See at Microsoft Store (opens in new tab)

How to increase the storage in your Surface Go

Thanks to a microSD card reader that supports up to 1TB of extra storage, you can quickly add some space to your Surface Go for relatively cheap. We've rounded up some of the best cards for Surface Book 2, which should translate over to the Go.

Best microSD expansion cards for Surface Book 2

For those looking at cloud storage solutions, you'll get 5GB of free OneDrive storage with your account, which can be upgraded to 50GB for about $2 a month. From there, you can look into Office 365 subscriptions that include 1TB of cloud storage space for each user.

As always, don't forget about checking out our roundup of the best external drives on the market if you'd like to add some relatively bulky (but cheap) physical storage.

Best external hard drives of 2018

Which Surface Go will you choose?

Have you already preordered a Surface Go? Which configuration did you ultimately choose? Can you get by with 64GB, or do you absolutely need 128GB? Don't forget, there's expected to be a 256GB configuration coming sometime later this year as well. In any case, be sure to let us know in the comments section what you prefer!

Cale Hunt
Senior Editor, Laptop Reviews

Cale Hunt is formerly a Senior Editor at Windows Central. He focuses mainly on laptop reviews, news, and accessory coverage. He's been reviewing laptops and accessories full-time since 2016, with hundreds of reviews published for Windows Central. He is an avid PC gamer and multi-platform user, and spends most of his time either tinkering with or writing about tech.

  • Personally, I would need at least 256gb. However, I did use a surface3 64gb/4gb for a year. I did however have a 2 tb drive in the dock, so most of the time, I had access to that. If all the person is doing is basic work, like school work and what not, they could make due with 64.
  • It's not a matter of space,it's a matter of performance...4GB of RAM and emmc storage it's not enough for windows 10 anymore.
    Even a tablet with an Intel m3 struggles with the option with the 128 SSD NVME and the 8GB it's the best solution to help it's weak CPU to co-op with everyday tasks.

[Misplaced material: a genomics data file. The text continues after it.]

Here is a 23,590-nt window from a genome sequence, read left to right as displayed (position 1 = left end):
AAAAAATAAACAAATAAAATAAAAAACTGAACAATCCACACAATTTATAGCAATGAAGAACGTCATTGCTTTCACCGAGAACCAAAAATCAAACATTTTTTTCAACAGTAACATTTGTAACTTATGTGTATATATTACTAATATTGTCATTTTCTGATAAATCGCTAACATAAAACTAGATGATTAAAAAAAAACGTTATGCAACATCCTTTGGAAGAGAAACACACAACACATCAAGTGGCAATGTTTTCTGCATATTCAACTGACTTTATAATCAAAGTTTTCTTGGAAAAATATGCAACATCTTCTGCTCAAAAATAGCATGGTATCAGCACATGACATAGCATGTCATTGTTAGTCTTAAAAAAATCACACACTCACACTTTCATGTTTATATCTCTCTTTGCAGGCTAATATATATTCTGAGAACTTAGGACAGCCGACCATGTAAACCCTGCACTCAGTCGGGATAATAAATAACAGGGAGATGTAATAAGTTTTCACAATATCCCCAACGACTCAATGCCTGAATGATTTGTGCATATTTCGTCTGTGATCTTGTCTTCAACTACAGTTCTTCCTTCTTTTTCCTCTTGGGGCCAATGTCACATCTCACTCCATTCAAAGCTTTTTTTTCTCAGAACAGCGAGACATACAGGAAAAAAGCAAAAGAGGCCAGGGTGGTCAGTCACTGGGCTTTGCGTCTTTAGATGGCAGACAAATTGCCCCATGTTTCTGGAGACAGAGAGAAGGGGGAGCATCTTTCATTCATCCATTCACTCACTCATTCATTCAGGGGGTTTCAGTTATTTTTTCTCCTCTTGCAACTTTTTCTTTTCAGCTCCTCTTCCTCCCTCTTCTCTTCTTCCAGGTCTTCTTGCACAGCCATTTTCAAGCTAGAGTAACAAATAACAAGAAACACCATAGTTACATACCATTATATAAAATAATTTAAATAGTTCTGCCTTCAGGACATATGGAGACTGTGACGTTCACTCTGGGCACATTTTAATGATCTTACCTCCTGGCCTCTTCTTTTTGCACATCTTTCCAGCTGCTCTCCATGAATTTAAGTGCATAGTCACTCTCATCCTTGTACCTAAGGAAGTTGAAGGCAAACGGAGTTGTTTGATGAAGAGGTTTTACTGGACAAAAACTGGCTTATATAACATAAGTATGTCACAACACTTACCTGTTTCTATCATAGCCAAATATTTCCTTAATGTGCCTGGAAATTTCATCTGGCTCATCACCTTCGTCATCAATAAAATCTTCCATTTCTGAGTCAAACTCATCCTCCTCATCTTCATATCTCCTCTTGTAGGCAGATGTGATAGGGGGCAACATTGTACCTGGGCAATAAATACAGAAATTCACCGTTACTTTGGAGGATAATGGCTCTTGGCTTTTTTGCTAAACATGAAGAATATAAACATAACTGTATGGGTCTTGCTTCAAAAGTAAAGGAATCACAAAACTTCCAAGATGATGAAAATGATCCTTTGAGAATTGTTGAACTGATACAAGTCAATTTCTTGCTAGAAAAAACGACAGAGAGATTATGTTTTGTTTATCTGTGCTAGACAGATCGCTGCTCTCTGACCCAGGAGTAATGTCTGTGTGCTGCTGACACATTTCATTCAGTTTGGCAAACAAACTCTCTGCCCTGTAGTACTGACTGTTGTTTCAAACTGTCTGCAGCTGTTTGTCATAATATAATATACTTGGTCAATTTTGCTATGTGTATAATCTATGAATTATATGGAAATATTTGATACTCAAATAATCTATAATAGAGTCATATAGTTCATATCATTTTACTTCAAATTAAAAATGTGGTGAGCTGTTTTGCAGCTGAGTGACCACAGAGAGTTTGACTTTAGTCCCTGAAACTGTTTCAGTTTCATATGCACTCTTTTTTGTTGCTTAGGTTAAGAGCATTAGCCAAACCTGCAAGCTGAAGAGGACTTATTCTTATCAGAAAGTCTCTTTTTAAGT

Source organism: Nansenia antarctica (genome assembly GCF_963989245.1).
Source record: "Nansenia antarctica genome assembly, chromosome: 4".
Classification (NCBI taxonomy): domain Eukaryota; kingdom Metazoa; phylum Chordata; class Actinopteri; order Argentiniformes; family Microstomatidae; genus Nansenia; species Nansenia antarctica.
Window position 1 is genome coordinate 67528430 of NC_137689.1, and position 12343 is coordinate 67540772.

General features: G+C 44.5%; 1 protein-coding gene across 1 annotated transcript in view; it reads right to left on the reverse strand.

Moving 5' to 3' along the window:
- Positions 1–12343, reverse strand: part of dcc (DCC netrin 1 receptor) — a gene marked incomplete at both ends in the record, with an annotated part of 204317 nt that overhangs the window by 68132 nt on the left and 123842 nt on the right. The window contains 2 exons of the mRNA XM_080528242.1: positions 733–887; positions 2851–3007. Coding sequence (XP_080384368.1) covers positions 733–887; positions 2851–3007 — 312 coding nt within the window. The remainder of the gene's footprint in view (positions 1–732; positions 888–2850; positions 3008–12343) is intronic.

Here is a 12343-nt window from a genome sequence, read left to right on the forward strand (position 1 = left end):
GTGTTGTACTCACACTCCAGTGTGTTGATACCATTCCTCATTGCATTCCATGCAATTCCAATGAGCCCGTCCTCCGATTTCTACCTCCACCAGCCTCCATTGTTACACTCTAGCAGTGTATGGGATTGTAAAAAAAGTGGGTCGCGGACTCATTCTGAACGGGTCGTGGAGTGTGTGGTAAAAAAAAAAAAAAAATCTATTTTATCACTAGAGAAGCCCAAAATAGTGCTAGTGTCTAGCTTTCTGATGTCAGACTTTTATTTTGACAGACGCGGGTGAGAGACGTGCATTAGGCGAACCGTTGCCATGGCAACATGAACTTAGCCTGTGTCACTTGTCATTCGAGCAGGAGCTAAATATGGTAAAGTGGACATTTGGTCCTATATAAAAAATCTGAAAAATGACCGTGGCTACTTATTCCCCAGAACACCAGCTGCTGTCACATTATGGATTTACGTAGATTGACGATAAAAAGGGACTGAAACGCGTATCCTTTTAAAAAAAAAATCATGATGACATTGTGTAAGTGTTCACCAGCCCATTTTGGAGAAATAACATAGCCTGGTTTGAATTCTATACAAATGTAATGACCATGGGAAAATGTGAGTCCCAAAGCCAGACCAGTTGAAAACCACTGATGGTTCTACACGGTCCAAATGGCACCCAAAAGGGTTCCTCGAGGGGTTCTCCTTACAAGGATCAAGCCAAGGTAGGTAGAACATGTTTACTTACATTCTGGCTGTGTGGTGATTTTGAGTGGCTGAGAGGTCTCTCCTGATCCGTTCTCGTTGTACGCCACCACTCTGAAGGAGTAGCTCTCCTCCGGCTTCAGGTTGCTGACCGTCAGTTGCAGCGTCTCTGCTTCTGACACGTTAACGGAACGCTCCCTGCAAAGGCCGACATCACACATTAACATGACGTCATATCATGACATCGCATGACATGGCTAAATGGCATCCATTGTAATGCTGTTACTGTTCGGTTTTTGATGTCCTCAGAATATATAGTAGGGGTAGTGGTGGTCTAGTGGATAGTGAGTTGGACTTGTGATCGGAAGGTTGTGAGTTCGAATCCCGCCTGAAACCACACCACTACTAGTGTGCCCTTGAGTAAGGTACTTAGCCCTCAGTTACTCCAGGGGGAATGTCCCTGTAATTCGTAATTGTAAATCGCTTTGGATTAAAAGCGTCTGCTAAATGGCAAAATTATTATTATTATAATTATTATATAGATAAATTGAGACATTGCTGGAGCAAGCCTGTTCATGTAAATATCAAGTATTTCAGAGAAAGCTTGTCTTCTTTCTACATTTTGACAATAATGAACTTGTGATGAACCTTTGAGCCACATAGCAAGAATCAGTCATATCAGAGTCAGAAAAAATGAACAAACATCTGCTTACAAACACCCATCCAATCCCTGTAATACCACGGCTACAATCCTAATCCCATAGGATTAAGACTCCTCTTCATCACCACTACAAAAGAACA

• Please explain how 4GB is 'not enough' and how a CPU 'struggles' with 4GB RAM.
  • Yup, it's ridiculous. I think people just spout whatever they've heard without doing any actual research themselves. I ran the original Surface Pro (i5/4Gb) for 4 years and it never broke a sweat (apart from viewing very high resolution video Last year it was time for an upgrade, so I bought the 2017 Surface Pro, and decided to opt for the i5/4Gb option again. Definitely haven't been disappointing :) the most 'intense' work I do is photo editing, music production and DJing. No problems...
  • Nonsense, I rocked a Surface 3 with 4 GB of Ram for 2 years. Used it st home and work and it worked like a champ. It's awesome that they start st 4GB, the 2GB version on the Surface 3 would be unacceptable in today's world. I think 8GB is the sweet spot.
  • Depends on what you mean by "everyday tasks" I use an HP Envy Note 7, which has 2GB of ram and an atom quite often with no issue on the current Windows build. When I need something beefier, I hit my Surface Pro 2 (yes, old, but 8GB and 256 storage) When I need to pull out the big guns, it's to my desktop. I use each one for "everyday tasks" but use the right one for the right task. There have been times where I used the weaker device to do something out of being impatient (stitching 24-48 raw images into a panoramic) but that was my call and NOT something I would normally and NOT a reason I would buy a weak device for.